The effects of Drawing Thin would persist on the Live and Learn tests, though, right? — housh · 164
Yes, Drawing thin would carry to the L&L attempts, so use Will to Survive(3) and the +2 skill build in the L&L to ensure the success. — Chris_yang · 4

Finally, this card found its place in a new investigator, Stella Clark. Because otherwise, this card is just not worth it. There're only two situations in this game, either you want to fail or win a skill check. And this card falls right down the middle. Yes, it's cheap, but you'd better get a successful check with one token pull, rather than two! Especially, if you resolve a non-number one.


As the cards come out - opinions change, slightly.

I found where this card was supposed to be. It was always Patrice. Mind's Eye made it a lot more useful.

From now on you can start an investigate test (the least harm in failure), fail it - "Look what I found!" some clues - Live and Learn - then switch to your willpower and make a pretty solid investigation with + 2.

It's a bit niche, you might never find them together, otherwise you'd use it to insure more investigating, just not to lose those precious spell charges.

ambiryan13 · 177
I use this card as a third or fourth Unexpected Courage or Lucky. The goal of this card (like Lucky or Unexpected Courage) isn't to push your already failing stats into +1 or +2 of the test (e.g., taking your 3 willpower to 5 in order to pass a test of 4), it’s to give you almost guaranteed assurance that you’ll pass the test after you just happened to have failed a test you were already over (e.g., failing a willpower test of 4 despite having willpower of 6). Obviously there’s possible triggers for failing the test, and you have to take it over again...but I’d rather spend one action on a failure+success than spending an action on a straight up failure. Looking at it this way, it helps save other cards you might have thought about throwing into a skill test. — jdk5143 · 97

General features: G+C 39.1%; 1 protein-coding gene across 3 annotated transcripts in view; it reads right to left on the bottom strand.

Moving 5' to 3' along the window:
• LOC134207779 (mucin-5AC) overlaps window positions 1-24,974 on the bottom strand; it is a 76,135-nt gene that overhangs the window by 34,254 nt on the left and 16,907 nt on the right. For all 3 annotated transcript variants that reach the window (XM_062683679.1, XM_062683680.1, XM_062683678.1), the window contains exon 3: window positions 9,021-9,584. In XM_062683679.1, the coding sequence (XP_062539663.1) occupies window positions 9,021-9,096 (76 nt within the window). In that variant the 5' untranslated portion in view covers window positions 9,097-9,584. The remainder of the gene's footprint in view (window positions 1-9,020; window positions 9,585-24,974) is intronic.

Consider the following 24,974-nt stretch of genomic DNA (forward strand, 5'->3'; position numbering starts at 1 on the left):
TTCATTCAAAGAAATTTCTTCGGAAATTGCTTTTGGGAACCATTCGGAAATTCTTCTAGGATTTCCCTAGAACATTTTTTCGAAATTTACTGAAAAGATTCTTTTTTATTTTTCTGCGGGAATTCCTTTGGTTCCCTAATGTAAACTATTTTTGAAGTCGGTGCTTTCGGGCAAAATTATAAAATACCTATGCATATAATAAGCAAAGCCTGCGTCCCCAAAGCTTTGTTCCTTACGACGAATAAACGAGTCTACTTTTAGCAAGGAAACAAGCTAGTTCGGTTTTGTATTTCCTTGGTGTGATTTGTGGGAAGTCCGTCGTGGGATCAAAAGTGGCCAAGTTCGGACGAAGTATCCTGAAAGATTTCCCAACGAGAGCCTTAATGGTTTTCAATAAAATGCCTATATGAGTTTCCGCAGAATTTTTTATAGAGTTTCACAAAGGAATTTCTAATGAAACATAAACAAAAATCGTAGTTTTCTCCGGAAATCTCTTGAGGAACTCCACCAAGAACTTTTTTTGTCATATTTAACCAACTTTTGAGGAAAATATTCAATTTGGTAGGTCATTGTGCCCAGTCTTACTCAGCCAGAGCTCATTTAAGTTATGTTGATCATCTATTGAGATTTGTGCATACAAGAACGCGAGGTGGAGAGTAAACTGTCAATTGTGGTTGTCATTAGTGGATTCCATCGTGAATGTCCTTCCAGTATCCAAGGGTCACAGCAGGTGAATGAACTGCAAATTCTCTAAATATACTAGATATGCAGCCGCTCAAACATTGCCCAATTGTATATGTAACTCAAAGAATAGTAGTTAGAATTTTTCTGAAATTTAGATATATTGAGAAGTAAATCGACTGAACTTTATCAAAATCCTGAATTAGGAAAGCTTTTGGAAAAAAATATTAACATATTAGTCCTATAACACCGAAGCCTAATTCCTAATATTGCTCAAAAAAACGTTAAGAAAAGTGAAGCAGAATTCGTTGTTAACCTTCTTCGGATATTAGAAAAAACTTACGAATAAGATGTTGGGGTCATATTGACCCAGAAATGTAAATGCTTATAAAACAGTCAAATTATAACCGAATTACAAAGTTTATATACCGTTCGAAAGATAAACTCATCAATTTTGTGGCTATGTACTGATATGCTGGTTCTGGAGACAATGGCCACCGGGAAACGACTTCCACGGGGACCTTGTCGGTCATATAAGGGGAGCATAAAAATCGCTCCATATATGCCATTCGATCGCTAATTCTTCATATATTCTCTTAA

It's got synergy with Look What I Found as well. Fail by 2 and get 2 clues, then retry at +2 and get a third clue for passing.. — bee123 · 31
I hugely disagree with this review. — Tsuruki23 · 2488
Live and Learn is a crazy amazing card. It’s not Lucky!, but often functions similarly in letting you attempt tests you have no business passing without commits, and has amazing synergy with cards that play off of failure- Take Heart, Dumb Luck, Look What I Found, even Drawing Thin. It being 0 resources also makes it better in Dark Horse decks than Lucky oftentimes. It’s a beautiful card, and while Stella will probably be the best home for it, I take it in most investigators that also want Lucky. — StyxTBeuford · 12943
Truly spoken as someone who's never tried to get clues as solo Rita :P Also, it's worth mentioning that basically all 0xp Survivor (taboo) card draw requires failing (Rabbit's Foot and Take Heart), and even Drawing Thin makes you more likely to fail, so being able to redo a test with +2 is pretty strong. Gotta dig Peter Sylvestre out somehow. — Zinjanthropus · 225